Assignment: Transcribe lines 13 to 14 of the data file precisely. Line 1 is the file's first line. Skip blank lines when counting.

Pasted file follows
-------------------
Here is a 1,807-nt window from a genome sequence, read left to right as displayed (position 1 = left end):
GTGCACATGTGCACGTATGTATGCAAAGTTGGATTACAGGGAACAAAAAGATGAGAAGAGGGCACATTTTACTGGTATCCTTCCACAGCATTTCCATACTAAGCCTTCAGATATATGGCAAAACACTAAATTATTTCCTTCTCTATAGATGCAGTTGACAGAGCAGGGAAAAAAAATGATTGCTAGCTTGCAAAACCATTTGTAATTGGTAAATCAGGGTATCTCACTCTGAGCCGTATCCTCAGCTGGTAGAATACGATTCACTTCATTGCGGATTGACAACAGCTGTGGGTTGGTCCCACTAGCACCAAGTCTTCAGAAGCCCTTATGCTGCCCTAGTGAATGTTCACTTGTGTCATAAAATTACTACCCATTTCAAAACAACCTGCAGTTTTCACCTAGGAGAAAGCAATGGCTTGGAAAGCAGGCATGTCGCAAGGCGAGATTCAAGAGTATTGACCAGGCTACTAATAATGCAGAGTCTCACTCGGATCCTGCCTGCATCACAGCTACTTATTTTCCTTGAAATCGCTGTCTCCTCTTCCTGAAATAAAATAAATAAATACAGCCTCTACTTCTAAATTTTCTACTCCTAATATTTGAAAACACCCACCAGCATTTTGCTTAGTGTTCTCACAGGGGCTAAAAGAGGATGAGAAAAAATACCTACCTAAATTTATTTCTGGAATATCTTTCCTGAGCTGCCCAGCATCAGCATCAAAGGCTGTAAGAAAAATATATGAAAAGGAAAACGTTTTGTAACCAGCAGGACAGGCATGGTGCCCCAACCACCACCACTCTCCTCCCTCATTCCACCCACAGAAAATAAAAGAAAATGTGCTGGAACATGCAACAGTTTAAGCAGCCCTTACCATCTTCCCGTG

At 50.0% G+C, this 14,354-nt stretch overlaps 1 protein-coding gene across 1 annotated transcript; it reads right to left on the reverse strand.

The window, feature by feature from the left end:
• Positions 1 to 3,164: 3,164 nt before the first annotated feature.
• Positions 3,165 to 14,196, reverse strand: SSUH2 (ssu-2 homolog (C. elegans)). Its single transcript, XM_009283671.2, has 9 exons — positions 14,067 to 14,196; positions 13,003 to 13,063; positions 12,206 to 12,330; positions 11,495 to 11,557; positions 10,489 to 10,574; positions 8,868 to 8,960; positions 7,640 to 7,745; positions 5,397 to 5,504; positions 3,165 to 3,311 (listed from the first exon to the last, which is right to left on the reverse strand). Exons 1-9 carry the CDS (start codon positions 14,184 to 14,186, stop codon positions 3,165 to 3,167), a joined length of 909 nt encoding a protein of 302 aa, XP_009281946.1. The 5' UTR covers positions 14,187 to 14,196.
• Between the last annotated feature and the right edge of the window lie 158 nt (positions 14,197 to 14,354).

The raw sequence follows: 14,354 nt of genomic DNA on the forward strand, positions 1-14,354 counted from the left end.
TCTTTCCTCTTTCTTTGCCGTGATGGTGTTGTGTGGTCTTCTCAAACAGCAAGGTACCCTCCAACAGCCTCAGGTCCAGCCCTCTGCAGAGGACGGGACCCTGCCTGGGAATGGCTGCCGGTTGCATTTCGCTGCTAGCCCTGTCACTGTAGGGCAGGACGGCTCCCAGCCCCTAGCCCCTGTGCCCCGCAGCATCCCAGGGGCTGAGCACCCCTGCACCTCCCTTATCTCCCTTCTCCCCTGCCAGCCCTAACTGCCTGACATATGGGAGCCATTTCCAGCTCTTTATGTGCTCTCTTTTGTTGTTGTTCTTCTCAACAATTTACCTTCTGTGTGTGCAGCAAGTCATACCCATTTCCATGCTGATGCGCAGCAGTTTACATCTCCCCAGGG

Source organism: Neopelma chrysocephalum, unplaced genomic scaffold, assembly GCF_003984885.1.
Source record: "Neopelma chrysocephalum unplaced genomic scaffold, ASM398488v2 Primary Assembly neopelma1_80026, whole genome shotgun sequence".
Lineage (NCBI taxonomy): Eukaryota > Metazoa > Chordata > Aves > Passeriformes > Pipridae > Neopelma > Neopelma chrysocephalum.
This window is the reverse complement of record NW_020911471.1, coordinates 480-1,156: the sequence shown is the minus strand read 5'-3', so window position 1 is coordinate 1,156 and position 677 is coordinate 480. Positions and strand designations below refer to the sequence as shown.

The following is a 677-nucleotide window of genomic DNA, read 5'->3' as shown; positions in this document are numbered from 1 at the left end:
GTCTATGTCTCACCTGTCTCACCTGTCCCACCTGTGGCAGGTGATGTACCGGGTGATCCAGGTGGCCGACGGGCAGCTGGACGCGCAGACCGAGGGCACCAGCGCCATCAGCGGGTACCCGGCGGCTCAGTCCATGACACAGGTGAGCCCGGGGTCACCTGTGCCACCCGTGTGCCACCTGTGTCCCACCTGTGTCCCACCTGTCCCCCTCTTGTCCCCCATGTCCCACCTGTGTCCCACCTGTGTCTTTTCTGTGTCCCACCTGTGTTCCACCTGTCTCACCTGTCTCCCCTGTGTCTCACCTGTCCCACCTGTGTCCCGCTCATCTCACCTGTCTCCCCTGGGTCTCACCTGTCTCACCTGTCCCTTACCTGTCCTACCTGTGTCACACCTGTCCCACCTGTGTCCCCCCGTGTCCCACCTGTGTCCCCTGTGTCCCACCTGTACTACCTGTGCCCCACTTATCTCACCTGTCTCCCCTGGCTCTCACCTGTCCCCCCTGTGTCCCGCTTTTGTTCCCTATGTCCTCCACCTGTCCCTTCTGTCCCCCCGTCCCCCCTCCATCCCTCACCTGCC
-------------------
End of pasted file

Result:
This window is the reverse complement of record NW_020911471.1, coordinates 480-1,156: the sequence shown is the minus strand read 5'-3', so window position 1 is coordinate 1,156 and position 677 is coordinate 480. Positions and strand designations below refer to the sequence as shown.

The following is a 677-nucleotide window of genomic DNA, read 5'->3' as shown; positions in this document are numbered from 1 at the left end: